Made in The U.S.A.: Anatomy of a Vase

Glass vases, designed and manufactured in Kokomo, Indiana at Syndicate Sales.

The art and science of creating a flower-worthy vessel

Syndicate Sales is a leader in the manufacturing and distribution of floral hard goods in the United States, employing nearly 300 team members in Kokomo, Indiana.

The company was co-founded by Fern and Del Demaree, affectionately called “Nan” and “Pap.” Their son Del Demaree, Jr., ran the company for 50 years and today, Pap’s granddaughter Laura Shinall serves as president, continuing the family’s values of stewardship and hard work, as well as honoring customers and team members.

Syndicate has taken new steps to feature and promote its vast selection of made-in-the-USA vases for florists and continues to invest in state of the art equipment and manufacturing techniques to provide innovative products and services to the floricultural industry.

But what are the elements of a successful vase? We each might have a favorite compote, pitcher or bowl for our flowers, but do you know there is a functional purpose for each element that goes into its design? I asked Trent Harshman, Syndicate’s director of product development, to share behind-the-scenes of how a vase is developed:

FR: What are the key considerations that you make before beginning a new vase design?

TH: First I determine the functionality needed asking questions like: How many flower stems will the vase hold? What is the typical length and/or diameter of the stems? The answers determine the size of the neck or choke dimension, as well as the desired height of the vase.  I also look at the floral design trends to see what style of arrangement is going to be popular, asking questions about the composure of the arrangement such as whether it is vertical or horizontal and what are the flare requirements. This helps determine the body of the vase as well as the base or foot area.  We try not to duplicate the same function every time. We like to provide the florist with the latest styles in a variety of options.

FR: How do you build the prototype of a vase?

TH:  I am a believer in the “Fail Fast – Fail Cheap” philosophy. Typically, I will use a rapid prototype system like a 3D printer. This allows us to quickly determine if we accomplished our goals with a vase design. We can physically test the functionality of the vase with little cost.  Once everything is correct we will invest in the tool.

FR: Do you “vase-test” it with florists to gain input and/or feedback?

TH:  Yes.  We always seek a variety of input on the design.  We utilize retail florists as well as our own AIFD Design Team to test and approve our designs. We look at functionality, water capacity, balance, price points, texture and color before making our final product decisions.

FR: How much time transpires between the first idea and the final product coming to market?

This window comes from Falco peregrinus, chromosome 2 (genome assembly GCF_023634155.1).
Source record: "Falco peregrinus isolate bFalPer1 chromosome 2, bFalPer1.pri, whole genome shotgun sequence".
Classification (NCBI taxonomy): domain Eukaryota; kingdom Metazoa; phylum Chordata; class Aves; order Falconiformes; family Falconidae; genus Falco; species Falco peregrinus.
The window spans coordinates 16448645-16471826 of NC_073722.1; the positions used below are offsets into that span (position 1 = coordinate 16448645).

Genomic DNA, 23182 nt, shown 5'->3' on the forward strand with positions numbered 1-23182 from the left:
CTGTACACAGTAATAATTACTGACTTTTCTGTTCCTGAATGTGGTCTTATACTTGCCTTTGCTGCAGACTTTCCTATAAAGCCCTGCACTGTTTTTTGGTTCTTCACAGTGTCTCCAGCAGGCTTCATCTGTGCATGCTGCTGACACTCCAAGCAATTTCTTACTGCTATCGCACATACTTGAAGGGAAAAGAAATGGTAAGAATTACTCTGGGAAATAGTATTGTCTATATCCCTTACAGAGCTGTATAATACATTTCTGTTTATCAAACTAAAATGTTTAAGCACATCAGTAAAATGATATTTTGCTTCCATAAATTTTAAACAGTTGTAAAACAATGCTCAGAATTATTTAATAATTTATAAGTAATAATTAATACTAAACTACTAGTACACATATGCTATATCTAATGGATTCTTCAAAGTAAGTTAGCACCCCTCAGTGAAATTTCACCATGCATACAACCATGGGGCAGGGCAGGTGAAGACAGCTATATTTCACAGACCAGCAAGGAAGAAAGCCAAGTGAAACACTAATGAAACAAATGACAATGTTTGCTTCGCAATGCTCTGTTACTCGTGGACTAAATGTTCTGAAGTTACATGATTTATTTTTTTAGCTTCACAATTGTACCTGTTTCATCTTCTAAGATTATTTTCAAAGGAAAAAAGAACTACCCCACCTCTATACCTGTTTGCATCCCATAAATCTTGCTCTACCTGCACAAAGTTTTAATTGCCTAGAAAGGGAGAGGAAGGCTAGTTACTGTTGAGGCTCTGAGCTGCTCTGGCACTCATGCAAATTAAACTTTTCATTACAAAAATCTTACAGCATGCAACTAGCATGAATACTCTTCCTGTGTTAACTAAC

TH: That’s a “relative” question.  It depends on the material. Is it glass, plastic, cement, ceramic, tin or wood? Each material has its own timeline, but, typically, it will take three to six months to move through the various stages of development —  from design to prototyping to mold construction then to production. Overlapping this process is the execution of our marketing and sales plan.

FR: How many vase designs have you been involved in?

TH: Wow, I have lost count.  I have been in product development most of my career. During the nearly 29 years I’ve spent with Syndicate, I’ve gained a strong working knowledge of the industry and what makes a vessel, from a designer’s perspective, really succeed. There truly is a science to developing a vessel which will allow a designer to be efficient without sacrificing creativity. In fact, we have started to patent many of our newer designs in order to keep our competitive advantage. I think I am nearing 30 Patents.  Floral designers look to us to set the standard and to give them trend-forward options for their everyday work.

FR: How do you stay passionate about your work?

TH: It’s easy. There is always a new challenge and opportunity to improve a design or process that allows us to innovate. The Holly Chapple product line is a prime example. Spoiler alert . . . there are more innovations coming!

Details: Syndicate Sales — syndicatesales.com, @syndicatesales

 

Debra Prinzing

Debra Prinzing is the founder of Slow Flowers and the author of several books.

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Slow Flowers Journal is brought to you by SlowFlowers.com. Slow Flowers is an award-winning online directory created to help consumers find florists, studio designers, wedding and event planners, supermarket flower departments and flower farmers that supply American grown flowers. Founded in 2014, the site has grown to 700 members across the U.S.

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For more information, please contact Debra Prinzing
at 206-769-8211 or 844-SLOWFLO (844-756-9356); debra(at)slowflowers.com.